Future Prevention

The easiest way to beat an infestation is to prevent it from ever happening; then, there is no need to know how to get rid of fruit flies. And the best way to do that is to remove any food sources, particularly overripe or decaying fruit. Ensure you eat fruit once it has ripened and dispose of any other fruit that might overripen.

You can store overripe fruit in the refrigerator if you want to use it, but if it is left exposed, the scents will attract fruit flies into your home, where they may lay their eggs.

Keep a Clean Home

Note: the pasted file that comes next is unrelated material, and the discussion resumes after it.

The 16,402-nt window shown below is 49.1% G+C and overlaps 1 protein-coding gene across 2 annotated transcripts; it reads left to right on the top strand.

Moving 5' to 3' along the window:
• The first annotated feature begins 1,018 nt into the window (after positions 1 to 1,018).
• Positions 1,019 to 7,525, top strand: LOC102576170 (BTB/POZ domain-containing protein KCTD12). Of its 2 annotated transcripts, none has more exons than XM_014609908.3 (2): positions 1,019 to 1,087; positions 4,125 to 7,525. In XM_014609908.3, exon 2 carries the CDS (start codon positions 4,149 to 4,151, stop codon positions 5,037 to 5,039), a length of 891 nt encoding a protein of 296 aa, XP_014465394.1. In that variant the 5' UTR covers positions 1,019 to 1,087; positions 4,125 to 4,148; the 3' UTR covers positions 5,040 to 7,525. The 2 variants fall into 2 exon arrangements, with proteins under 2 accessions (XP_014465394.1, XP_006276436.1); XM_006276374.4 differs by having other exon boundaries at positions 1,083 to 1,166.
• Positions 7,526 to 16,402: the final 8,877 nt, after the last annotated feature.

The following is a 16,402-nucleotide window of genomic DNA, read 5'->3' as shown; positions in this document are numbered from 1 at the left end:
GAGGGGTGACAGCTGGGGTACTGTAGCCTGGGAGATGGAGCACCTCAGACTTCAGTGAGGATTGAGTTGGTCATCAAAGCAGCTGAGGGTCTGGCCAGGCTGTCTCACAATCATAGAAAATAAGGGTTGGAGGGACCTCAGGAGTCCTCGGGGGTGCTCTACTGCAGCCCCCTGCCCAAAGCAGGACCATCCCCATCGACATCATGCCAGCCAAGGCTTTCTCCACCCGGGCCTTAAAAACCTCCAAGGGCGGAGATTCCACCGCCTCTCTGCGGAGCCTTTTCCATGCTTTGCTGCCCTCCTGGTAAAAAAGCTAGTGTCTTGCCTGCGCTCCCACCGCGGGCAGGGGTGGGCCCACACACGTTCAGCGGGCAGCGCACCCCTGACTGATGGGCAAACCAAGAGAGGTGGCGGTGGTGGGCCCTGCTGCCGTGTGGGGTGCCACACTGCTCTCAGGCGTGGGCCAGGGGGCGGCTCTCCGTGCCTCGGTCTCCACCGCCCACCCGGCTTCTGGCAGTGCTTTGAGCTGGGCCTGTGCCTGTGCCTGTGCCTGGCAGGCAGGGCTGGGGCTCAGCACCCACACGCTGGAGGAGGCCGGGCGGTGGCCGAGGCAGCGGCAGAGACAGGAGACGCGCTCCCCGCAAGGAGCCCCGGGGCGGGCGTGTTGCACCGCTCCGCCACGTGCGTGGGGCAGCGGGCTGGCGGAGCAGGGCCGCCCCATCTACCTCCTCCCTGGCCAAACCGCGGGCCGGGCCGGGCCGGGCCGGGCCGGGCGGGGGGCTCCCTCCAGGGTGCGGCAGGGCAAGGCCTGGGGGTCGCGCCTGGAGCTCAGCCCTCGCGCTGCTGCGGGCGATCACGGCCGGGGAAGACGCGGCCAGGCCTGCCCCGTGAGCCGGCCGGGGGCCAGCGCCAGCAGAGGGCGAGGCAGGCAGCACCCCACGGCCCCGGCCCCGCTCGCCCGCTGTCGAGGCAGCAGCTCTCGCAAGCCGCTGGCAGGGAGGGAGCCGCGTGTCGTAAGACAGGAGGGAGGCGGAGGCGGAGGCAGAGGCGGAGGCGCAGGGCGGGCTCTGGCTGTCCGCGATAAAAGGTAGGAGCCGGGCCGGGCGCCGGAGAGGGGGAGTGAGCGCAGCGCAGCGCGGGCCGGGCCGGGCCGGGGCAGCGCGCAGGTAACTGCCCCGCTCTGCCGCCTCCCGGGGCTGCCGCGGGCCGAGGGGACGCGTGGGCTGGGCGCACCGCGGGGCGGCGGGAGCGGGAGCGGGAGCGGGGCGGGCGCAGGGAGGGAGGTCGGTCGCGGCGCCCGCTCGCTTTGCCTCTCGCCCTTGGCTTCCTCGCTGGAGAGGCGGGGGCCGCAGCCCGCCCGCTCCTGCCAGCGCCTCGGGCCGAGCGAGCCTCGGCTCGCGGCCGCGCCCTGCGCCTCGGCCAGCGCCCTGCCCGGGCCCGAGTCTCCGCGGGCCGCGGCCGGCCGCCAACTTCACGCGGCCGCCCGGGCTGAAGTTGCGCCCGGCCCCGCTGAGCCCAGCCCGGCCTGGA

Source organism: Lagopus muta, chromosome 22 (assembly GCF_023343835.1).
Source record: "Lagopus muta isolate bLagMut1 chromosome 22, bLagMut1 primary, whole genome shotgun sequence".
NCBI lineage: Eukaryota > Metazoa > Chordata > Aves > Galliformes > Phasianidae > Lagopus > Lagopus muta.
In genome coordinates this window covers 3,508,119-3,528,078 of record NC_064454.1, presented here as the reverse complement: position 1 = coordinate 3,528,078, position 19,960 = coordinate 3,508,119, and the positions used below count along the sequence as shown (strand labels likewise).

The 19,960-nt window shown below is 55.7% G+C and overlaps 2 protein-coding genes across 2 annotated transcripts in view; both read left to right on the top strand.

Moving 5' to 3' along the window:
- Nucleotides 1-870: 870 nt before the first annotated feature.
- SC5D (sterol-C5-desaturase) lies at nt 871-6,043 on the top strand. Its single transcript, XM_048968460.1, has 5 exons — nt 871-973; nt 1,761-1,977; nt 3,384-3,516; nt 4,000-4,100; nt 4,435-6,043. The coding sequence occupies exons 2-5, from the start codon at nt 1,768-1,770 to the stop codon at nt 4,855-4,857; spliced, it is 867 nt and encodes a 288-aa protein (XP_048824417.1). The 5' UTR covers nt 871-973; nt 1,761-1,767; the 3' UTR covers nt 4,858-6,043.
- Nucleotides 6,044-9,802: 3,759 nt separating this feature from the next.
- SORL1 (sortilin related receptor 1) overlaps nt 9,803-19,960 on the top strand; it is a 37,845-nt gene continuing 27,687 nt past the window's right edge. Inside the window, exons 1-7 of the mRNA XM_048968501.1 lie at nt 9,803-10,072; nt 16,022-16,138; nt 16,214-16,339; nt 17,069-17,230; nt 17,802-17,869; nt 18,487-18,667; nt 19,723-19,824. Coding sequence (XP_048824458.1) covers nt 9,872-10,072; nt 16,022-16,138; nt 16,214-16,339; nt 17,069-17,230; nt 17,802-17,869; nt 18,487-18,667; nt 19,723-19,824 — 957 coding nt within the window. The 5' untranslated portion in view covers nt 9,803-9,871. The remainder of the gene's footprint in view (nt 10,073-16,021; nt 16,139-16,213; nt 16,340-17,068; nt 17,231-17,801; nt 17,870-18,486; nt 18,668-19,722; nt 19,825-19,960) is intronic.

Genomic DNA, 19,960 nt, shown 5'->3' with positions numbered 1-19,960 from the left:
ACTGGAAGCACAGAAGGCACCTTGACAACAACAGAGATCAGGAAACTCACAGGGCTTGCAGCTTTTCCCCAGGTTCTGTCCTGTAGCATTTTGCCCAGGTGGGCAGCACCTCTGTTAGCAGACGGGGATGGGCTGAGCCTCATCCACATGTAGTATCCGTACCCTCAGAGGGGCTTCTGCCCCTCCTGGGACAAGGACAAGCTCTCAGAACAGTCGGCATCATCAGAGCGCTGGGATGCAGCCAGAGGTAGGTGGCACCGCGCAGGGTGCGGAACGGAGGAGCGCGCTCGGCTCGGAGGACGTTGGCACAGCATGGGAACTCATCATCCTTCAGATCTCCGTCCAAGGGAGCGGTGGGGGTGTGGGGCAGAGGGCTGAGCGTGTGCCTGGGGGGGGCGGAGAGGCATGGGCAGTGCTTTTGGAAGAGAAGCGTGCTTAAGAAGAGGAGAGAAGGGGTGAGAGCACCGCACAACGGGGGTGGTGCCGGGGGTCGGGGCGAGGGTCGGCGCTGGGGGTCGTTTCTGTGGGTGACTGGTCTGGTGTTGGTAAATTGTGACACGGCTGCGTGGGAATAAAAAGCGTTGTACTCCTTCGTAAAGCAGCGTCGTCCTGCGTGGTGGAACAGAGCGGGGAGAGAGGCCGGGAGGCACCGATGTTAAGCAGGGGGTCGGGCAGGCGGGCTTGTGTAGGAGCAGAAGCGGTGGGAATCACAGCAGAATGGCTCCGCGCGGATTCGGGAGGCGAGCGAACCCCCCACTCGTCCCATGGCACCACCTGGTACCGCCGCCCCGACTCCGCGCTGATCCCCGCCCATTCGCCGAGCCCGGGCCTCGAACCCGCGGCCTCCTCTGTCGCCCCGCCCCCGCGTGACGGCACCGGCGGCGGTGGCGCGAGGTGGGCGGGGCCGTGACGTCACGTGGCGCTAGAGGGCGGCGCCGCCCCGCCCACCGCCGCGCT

Keeping a clean home is also essential for the prevention of fruit flies. Any spilled liquid on a counter, such as fruit juices, beer, and wine, will be a magnet for fruit flies, as will any open trash cans. A tight-fitting, closed garbage can lid will ensure fruit flies can't start feasting on any sugars in the trash.

The sugars can also remain on mops and rags, so make sure those are cleaned after use.

Drainage Check

Sometimes fruit flies can take hold in drainpipes, especially in homes with slow-moving drains. Anyone with a fruit fly infestation who can't locate a source should try placing plastic wrap over a sink drain for a day or two and checking for the insects on the underside.

If fruit flies are in the drains, boiling water can help clear them out, provided it is poured directly down the drain.

This article originally appeared on Wealth of Geeks

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Author: Jenny Dean

Expertise: Fruit